Despite some advances, women still facing disparities when it comes to global burden of stroke

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The continued global burden of stroke and how it disproportionately affects women are highlighted in the February issue of Stroke, according to a press release from the American Heart Association (AHA). 

Stroke editors selected nine manuscripts focused on stroke disparities in women in this collaboration with Go Red for Women, the association’s global movement to end heart disease and stroke in women.

Stroke editor-in-chief, Ralph L Sacco, (McKnight Brain Institute, Miami, USA), said: “Stroke continues to be a leading cause of death and disability worldwide, with women being more adversely affected by the global burden of stroke.

“As our population ages, the number of stroke survivors will continue to rise, especially among women. We must include more women in stroke research so we can enhance the critical evidence necessary to provide the appropriate stroke treatments needed to save and improve lives.”

Two of the studies addressed concerns about the lack of women in stroke clinical trials, thus limiting information to ensure appropriate stroke treatment for women. The full nine manuscripts were as follows:

  • Why Are Women Less Represented in Intracerebral Haemorrhage Trials? – Tatiana Greige et al
  • The under-enrolment of women in stroke clinical trials: What are the causes and what should be done about it? – Cheryl Carcel; Matthew Reeves
  • Sex, age, and socioeconomic differences in non-fatal stroke incidence and subsequent major adverse outcomes – Ralph K. Akyea et al
  • Advances in Stroke: Stroke in Women – Moira K. Kapral et al
  • The female stroke – sex differences in acute treatment and early outcomes of acute ischemic stroke – Anna Bonkhoff et al
  • Absence of consistent sex differences in outcomes from symptomatic carotid endarterectomy and stenting trials – Virginia Howard et al
  • Influence of pregnancy on haemorrhage risk in women with cerebral and spinal cavernous malformations – Nycole Joseph et al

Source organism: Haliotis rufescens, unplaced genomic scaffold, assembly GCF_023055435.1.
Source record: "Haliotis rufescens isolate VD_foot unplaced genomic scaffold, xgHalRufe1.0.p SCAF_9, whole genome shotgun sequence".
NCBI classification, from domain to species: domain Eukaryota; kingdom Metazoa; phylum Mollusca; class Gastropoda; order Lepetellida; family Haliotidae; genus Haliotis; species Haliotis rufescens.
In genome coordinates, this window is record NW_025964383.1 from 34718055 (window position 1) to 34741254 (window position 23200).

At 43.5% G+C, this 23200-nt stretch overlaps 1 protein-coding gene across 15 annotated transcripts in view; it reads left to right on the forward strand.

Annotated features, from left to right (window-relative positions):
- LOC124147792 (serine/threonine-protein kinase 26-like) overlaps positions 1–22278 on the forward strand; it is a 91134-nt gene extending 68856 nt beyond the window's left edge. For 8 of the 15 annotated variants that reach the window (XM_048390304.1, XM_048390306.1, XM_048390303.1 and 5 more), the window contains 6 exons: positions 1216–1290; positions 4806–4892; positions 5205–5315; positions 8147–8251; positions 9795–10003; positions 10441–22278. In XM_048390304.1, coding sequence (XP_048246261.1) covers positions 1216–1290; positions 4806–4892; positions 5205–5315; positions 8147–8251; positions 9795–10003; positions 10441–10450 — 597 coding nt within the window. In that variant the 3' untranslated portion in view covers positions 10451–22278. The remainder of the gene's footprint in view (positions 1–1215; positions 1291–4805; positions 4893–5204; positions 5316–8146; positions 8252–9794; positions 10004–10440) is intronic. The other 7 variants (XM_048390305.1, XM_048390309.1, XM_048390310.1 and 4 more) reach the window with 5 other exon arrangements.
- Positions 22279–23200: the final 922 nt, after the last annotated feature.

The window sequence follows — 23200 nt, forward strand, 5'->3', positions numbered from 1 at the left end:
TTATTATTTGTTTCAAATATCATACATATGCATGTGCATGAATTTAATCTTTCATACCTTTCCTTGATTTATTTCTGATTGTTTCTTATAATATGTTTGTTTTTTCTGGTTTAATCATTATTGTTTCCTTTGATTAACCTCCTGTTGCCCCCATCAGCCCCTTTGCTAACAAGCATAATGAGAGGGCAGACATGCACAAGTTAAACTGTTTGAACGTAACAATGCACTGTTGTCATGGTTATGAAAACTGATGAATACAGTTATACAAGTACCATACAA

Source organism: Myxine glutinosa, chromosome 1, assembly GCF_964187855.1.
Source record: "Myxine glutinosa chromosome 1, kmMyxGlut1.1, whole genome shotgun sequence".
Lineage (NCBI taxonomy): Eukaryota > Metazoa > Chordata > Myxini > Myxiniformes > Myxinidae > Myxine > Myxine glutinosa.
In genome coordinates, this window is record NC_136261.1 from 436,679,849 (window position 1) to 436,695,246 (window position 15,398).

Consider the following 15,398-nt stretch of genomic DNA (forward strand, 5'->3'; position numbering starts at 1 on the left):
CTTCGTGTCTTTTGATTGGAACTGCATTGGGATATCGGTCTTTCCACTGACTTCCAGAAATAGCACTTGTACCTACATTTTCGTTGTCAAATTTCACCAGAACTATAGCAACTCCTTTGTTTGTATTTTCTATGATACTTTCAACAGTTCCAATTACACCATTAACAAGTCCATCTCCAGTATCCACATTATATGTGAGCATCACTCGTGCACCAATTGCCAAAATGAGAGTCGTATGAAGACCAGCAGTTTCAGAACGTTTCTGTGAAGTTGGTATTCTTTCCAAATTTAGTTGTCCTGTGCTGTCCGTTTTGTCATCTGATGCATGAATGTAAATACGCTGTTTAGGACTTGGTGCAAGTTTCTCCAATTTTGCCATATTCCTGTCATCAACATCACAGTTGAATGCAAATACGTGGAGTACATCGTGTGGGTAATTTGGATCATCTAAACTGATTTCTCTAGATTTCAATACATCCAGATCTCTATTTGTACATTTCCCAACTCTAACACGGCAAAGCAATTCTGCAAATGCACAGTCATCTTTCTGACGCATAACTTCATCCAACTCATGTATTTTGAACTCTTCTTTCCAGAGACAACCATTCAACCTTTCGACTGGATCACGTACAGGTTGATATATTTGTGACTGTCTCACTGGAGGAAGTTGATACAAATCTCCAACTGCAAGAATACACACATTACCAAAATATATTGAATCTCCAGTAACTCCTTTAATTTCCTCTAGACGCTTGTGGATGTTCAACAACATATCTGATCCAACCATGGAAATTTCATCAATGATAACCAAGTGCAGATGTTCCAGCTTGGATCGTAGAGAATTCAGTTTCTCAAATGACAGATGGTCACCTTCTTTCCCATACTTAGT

• Sex-related differences in clinical features, neuroimaging  and long-term prognosis after transient ischemic attack – Francisco Purroy et al
  • Stroke incidence by sex across the lifespan – Manav Vyas et al

The manuscripts can be accessed in full here.

According to the AHA, stroke is the second leading cause of death worldwide. More than 101 million people have a stroke each year, and more than 6.6 million people die of a stroke, annually. About one in four stroke survivors will experience another stroke within five years.

Sacco added: “The papers highlighted in this issue feature international research and perspective from more than half a dozen countries,” said Sacco. “This collective work from some of the most renowned scientists in the field offers important insight, recommendations and guidance for addressing this critical topic.

“We are pleased to publish this important research to enhance our understanding of the unique differences in the diagnosis, treatment and prevention of stroke in women. Our essential goal is to prevent stroke, reduce disability and ultimately save lives; education and awareness are critical first steps.”


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